1. Make your plan for donor engagement; and follow it — Any priority as important as stewardship is at this moment deserves careful forethought. Start by focusing on your donor records. Make sure your data is good, and take the time to do your homework, reviewing your prospect pool thoroughly. The more you know about the individuals you are seeking to cultivate, the more personal and individualized your approach can be. You should also look to identify donors who are new to your organization who have stepped forward in response to the crisis. Remember, we are looking to acquire donors not gifts. While the donor’s motivation for giving may have been transactional, an effective stewardship effort can create a strong planned giving prospect.

    Next, think about your points of contact. How many can you manage and how can you focus your limited time most productively? My advice here is that it’s generally smarter to choose depth over reach—in other words, plan for more frequent and meaningful contacts with a smaller number of high-priority prospects than trying to engage with everyone. Remember that to be effective, your stewardship will need to be sustained, and biting off too large a prospect audience makes it less likely that it can be.

    2. Revisit and refine your messaging — Your organization’s message to donors must always begin with your mission and the reasons it matters. However, some of those reasons may be different today than they were a year ago. It’s important to explain how, connecting your mission to this moment. It’s also important to share updates on how you’re doing, to explain how the crisis may have changed your organization, and to communicate the solutions you are putting in action.

    As you do so, I would encourage you, more than ever before, to adopt an attitude of transparency. This is no time for spin (if there ever was one). It is a time for honest and open concern and sharing. The starting point for our connection with donors is very basic; it comes from the fact that in these recent months, we have all found ourselves newly vulnerable and are eager for any chance to help and support each other.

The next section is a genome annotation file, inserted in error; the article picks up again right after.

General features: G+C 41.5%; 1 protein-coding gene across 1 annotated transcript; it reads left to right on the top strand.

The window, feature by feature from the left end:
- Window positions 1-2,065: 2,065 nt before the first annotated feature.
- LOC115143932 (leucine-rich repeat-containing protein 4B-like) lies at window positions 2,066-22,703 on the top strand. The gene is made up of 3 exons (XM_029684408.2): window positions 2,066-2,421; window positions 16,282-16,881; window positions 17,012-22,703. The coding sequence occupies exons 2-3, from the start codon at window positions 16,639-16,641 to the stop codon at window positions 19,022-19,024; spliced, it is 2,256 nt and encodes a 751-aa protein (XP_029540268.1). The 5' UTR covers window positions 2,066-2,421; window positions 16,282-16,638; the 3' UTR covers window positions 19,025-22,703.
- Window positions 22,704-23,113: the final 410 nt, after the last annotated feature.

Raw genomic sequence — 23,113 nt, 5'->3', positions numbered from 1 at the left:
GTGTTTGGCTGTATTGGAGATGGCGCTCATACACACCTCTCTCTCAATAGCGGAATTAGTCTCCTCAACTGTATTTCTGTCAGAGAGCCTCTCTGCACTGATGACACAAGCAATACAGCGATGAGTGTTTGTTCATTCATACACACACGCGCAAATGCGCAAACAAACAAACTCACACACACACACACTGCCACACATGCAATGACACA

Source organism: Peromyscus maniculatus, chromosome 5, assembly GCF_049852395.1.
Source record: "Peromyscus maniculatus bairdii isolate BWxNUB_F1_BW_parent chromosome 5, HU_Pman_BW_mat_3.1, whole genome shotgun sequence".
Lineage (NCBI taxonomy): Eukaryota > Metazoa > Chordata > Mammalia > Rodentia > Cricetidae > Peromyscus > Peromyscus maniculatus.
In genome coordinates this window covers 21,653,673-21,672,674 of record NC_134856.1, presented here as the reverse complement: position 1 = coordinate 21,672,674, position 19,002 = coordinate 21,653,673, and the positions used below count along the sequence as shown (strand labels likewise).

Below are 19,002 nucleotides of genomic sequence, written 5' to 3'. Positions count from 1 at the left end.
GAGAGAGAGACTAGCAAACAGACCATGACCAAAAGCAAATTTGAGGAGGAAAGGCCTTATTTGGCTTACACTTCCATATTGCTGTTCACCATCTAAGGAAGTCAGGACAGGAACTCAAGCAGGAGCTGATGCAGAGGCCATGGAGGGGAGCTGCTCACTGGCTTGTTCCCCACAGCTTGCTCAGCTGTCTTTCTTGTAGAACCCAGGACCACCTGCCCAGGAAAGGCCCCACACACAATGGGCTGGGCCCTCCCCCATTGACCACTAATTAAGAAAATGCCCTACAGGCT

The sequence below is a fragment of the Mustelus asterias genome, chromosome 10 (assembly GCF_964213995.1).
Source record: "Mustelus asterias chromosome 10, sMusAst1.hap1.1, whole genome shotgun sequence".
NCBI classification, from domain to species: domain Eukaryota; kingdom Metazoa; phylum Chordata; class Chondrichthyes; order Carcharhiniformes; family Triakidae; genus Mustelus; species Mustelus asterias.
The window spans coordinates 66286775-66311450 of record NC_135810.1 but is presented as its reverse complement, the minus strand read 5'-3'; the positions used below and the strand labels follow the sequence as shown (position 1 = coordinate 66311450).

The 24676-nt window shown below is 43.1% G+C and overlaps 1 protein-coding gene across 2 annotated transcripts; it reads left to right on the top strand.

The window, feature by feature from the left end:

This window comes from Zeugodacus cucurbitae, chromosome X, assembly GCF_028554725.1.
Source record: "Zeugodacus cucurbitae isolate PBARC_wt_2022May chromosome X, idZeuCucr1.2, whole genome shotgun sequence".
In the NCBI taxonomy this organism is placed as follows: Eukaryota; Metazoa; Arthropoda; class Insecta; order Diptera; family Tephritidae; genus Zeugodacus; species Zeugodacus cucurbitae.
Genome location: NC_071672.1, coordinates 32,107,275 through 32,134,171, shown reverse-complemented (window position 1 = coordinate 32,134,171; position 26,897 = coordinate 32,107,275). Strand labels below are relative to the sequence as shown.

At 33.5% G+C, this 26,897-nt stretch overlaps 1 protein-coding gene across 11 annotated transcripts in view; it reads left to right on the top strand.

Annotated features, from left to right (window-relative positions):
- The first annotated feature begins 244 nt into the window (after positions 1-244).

3. Choose multiple channels of communication —  To get and keep donors’ attention and nurture a meaningful conversation with them over time, you can’t rely on any one form of contact. In fact, you need to do exactly the opposite, tapping the full range of outreach channels available, from mass mail and email to hand-written notes, personal calls, and Zooms. There is no single medium that is right for this moment; instead, you should look to combine tried and true old-school methods with the newest ideas out there. As part of the mix, I strongly suggest exploring video. In these days since in-person encounters have grown so difficult and rare, simple, sincere video messages, even recorded on smart phones, have shown their power to connect with people.

    One last key point: your stewardship communications need to be two-way. Donors not only need to hear from you, but to know that you are hearing them.

    In closing, I’d like to share one piece of advice that transcends the tactical steps I have recommended. It is to remember the essential importance of hope. Donors may love your organization and believe in your cause. However, they won’t give in a significant way until you’ve made them feel secure about the future. This, of course, is even more true when it comes to planned gifts than other forms of support. Planned gifts are the ultimate long-term investment.

    This means that in our stewardship, we need to work intentionally to envision better days to come. We need to think about the part our organizations can play in getting there. We need to focus on positive outcomes.

    I don’t often find myself quoting Napoleon, but on this point he was correct. “A leader,” he said, “is a dealer in hope.” Right now, we need to pitch in to lead the great nonprofits that we all count on back to a point of strength and stability, and planned giving will be essential to our success.

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Moorestown, NJ 08057-0579

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E-mail: info@pgcgp.org